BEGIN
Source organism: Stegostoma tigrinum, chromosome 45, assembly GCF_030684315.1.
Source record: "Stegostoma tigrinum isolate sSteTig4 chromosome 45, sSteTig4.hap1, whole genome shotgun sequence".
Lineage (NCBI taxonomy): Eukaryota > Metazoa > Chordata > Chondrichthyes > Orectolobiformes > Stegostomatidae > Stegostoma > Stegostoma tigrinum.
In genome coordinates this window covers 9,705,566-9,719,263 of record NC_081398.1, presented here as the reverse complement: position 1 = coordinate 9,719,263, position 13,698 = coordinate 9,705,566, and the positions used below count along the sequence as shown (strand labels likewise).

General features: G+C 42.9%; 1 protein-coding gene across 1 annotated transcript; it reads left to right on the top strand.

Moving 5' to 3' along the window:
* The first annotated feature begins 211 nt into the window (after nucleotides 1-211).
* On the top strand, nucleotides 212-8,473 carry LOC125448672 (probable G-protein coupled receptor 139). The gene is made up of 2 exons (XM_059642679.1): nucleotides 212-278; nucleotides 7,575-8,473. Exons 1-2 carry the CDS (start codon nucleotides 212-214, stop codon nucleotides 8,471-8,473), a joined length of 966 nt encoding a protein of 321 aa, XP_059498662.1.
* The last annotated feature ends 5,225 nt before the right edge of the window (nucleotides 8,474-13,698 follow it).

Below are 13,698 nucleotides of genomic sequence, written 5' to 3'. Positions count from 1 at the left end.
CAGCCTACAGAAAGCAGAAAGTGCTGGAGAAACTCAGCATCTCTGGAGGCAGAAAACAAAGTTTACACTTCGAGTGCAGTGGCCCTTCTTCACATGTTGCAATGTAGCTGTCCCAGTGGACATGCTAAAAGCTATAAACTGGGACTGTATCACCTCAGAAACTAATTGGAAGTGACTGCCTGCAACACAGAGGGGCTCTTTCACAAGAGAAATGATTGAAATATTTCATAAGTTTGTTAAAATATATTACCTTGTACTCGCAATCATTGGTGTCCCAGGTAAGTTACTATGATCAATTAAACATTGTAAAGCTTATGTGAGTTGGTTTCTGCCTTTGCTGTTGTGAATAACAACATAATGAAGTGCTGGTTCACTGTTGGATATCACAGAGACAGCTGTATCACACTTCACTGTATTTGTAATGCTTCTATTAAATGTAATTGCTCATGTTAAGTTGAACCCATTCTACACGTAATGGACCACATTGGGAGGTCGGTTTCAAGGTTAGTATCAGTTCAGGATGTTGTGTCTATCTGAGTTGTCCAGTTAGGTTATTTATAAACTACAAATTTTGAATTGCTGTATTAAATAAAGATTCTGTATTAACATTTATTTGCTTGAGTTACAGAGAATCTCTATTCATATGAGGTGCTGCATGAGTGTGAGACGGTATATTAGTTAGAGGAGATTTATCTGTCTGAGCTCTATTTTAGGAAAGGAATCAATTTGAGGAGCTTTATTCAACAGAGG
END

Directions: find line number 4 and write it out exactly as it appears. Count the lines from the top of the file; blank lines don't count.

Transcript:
In genome coordinates this window covers 9,705,566-9,719,263 of record NC_081398.1, presented here as the reverse complement: position 1 = coordinate 9,719,263, position 13,698 = coordinate 9,705,566, and the positions used below count along the sequence as shown (strand labels likewise).